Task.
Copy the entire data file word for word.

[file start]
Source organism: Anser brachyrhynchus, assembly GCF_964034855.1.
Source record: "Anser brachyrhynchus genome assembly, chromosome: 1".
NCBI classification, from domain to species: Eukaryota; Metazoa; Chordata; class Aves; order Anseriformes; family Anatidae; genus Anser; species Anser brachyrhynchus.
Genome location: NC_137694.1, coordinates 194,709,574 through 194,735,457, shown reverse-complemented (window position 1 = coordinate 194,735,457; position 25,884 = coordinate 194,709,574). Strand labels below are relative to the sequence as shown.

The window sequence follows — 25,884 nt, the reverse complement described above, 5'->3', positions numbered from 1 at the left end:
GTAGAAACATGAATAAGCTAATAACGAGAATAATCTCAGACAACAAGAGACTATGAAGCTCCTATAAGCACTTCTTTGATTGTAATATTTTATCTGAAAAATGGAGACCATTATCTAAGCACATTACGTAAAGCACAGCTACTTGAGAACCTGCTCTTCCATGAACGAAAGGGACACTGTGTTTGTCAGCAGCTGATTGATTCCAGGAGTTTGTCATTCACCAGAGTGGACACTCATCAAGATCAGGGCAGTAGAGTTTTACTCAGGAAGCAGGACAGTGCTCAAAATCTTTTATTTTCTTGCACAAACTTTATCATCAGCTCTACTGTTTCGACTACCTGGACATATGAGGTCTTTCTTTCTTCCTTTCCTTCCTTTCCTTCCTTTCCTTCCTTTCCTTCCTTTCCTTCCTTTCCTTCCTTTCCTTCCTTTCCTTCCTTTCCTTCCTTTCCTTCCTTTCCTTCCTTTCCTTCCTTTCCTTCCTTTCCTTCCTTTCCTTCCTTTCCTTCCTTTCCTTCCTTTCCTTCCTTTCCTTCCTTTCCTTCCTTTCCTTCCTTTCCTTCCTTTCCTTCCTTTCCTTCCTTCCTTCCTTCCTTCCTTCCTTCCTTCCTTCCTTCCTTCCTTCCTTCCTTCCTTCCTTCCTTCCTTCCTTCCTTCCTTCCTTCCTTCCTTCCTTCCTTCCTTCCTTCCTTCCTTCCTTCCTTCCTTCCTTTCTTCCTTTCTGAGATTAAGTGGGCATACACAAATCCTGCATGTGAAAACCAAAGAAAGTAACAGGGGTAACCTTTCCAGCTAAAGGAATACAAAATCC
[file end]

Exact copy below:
Source organism: Anser brachyrhynchus, assembly GCF_964034855.1.
Source record: "Anser brachyrhynchus genome assembly, chromosome: 1".
NCBI classification, from domain to species: Eukaryota; Metazoa; Chordata; class Aves; order Anseriformes; family Anatidae; genus Anser; species Anser brachyrhynchus.
Genome location: NC_137694.1, coordinates 194,709,574 through 194,735,457, shown reverse-complemented (window position 1 = coordinate 194,735,457; position 25,884 = coordinate 194,709,574). Strand labels below are relative to the sequence as shown.

The window sequence follows — 25,884 nt, the reverse complement described above, 5'->3', positions numbered from 1 at the left end:
GTAGAAACATGAATAAGCTAATAACGAGAATAATCTCAGACAACAAGAGACTATGAAGCTCCTATAAGCACTTCTTTGATTGTAATATTTTATCTGAAAAATGGAGACCATTATCTAAGCACATTACGTAAAGCACAGCTACTTGAGAACCTGCTCTTCCATGAACGAAAGGGACACTGTGTTTGTCAGCAGCTGATTGATTCCAGGAGTTTGTCATTCACCAGAGTGGACACTCATCAAGATCAGGGCAGTAGAGTTTTACTCAGGAAGCAGGACAGTGCTCAAAATCTTTTATTTTCTTGCACAAACTTTATCATCAGCTCTACTGTTTCGACTACCTGGACATATGAGGTCTTTCTTTCTTCCTTTCCTTCCTTTCCTTCCTTTCCTTCCTTTCCTTCCTTTCCTTCCTTTCCTTCCTTTCCTTCCTTTCCTTCCTTTCCTTCCTTTCCTTCCTTTCCTTCCTTTCCTTCCTTTCCTTCCTTTCCTTCCTTTCCTTCCTTTCCTTCCTTTCCTTCCTTTCCTTCCTTTCCTTCCTTTCCTTCCTTTCCTTCCTTTCCTTCCTTTCCTTCCTTTCCTTCCTTCCTTCCTTCCTTCCTTCCTTCCTTCCTTCCTTCCTTCCTTCCTTCCTTCCTTCCTTCCTTCCTTCCTTCCTTCCTTCCTTCCTTCCTTCCTTCCTTCCTTCCTTCCTTCCTTCCTTCCTTCCTTCCTTTCTTCCTTTCTGAGATTAAGTGGGCATACACAAATCCTGCATGTGAAAACCAAAGAAAGTAACAGGGGTAACCTTTCCAGCTAAAGGAATACAAAATCC